The history of hip-hop at the movies is not pretty.
While hip-hop culture has often been used effectively to push the narrative of a drama -- "Menace II Society," for example -- it has been less successful as the subject of a movie itself. "Wild Style," from the early '80s, was a standout, and now so is "Rhyme and Reason," a documentary from Peter Spirer, a 1994 Oscar nominee for his short subject, "Blood Ties: The Life and Work of Sally Mann."
Allowing two generations of hip-hop heavies -- from Kurtis Blow, Chuck D, KRS-One, Dr. Dre and Heavy D representing the old school, to the Fugees, Mack 10, Cypress Hill, and MC Eiht in the new -- to talk while dealing with such issues as violence, sexism and the West Coast/East Coast rap feud, "R&R" is a wide-ranging look at why hip-hop has become the voice of young urban America.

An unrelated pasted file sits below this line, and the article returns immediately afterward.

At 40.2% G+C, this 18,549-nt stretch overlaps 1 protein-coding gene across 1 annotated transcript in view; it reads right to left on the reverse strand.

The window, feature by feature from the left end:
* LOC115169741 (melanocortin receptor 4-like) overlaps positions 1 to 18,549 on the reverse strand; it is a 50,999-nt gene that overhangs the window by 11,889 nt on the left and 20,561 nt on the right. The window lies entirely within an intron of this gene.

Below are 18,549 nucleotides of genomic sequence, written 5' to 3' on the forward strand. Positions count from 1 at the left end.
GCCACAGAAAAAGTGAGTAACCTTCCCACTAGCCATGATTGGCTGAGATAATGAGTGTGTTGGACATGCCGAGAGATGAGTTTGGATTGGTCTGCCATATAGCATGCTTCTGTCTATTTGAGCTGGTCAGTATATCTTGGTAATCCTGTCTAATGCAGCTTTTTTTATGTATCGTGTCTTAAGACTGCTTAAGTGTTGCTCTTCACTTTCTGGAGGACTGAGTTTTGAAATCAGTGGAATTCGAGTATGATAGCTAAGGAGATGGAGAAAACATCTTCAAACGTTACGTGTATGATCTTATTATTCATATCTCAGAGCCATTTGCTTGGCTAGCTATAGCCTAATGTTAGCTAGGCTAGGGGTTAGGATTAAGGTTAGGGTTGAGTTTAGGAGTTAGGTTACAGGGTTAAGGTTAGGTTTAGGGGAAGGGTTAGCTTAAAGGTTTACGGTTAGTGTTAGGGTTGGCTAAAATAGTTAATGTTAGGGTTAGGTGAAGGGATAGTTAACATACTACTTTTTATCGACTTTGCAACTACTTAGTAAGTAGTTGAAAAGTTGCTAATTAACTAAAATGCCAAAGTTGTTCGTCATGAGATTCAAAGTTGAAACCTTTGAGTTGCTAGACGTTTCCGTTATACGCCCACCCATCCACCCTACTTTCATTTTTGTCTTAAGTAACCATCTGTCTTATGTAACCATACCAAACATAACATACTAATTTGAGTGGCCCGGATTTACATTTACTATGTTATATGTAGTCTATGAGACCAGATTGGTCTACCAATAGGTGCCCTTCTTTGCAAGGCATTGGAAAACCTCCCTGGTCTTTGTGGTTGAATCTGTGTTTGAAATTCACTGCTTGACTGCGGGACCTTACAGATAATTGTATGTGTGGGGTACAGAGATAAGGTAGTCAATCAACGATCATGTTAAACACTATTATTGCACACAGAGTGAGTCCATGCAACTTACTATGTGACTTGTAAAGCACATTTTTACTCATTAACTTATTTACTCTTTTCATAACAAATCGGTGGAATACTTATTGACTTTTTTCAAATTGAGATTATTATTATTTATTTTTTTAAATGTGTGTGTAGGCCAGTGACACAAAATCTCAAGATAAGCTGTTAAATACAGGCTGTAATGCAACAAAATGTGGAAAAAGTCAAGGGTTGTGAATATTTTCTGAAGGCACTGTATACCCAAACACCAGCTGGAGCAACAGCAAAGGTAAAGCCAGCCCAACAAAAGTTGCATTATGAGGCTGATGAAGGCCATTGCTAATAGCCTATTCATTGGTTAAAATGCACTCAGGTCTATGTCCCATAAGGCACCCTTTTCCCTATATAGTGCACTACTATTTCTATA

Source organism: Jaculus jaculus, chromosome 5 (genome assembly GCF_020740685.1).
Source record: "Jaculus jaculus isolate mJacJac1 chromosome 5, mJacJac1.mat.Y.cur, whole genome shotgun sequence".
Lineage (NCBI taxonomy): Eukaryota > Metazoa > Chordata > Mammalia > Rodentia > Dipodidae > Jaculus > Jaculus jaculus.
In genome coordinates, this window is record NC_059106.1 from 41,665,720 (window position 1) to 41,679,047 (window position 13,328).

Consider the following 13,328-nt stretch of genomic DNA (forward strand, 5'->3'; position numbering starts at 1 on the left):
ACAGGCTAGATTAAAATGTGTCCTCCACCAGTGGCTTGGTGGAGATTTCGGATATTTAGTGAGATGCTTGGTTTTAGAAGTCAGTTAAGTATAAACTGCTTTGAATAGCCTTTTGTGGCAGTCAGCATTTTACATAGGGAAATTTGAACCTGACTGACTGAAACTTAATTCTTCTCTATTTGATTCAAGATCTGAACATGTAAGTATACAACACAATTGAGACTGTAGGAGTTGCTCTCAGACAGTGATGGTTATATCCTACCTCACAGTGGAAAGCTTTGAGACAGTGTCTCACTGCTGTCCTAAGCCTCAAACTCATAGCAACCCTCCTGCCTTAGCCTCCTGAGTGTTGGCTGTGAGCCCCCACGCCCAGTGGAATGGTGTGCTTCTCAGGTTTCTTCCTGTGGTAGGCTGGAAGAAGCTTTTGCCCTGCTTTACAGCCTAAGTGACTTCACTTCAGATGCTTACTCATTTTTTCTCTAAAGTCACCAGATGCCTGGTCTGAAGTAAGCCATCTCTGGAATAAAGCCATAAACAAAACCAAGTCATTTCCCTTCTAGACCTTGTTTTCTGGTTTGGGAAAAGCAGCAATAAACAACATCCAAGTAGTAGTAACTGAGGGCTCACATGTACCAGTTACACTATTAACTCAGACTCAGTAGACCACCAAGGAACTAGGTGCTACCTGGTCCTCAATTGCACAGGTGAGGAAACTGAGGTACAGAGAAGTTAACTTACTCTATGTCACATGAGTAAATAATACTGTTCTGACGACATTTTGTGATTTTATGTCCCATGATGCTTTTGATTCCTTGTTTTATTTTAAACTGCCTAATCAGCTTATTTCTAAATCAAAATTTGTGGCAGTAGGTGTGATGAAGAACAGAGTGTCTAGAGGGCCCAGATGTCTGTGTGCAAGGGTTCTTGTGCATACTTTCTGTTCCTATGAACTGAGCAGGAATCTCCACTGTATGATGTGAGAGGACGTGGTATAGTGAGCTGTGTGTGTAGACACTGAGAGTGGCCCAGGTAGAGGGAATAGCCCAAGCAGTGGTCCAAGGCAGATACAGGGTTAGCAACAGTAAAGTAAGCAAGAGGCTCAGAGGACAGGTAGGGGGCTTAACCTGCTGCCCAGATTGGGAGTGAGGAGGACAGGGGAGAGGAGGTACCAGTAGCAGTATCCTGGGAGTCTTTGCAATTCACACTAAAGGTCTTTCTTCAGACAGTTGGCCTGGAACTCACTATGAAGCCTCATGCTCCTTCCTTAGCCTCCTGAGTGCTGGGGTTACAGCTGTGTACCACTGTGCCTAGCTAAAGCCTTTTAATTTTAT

"R&R" works first and foremost as a history lesson, going back to the early days of rapping, graffiti art and breakdancing and chronicling how hip-hop became a multimillion dollar enterprise. The mood is low-key and instructive, using music as background instead of making it the center of attention like a concert video.
But, to many fans, this could be the film's fatal flaw. Instead of mirroring hip-hop's heady energy, "R&R" is at times detached. And others might criticize its lapses in history.
More important, though, "R&R" reflects an underlying sense of despair, and it courses through the film like a faultline.
In that sense, it is less of a musical and more of a tragedy.
'Rhyme & Reason'
Starring various rappers
Directed by Peter Spirer
Released by Miramax
Rated R (language)
Sun score: ***
Pub Date: 3/05/97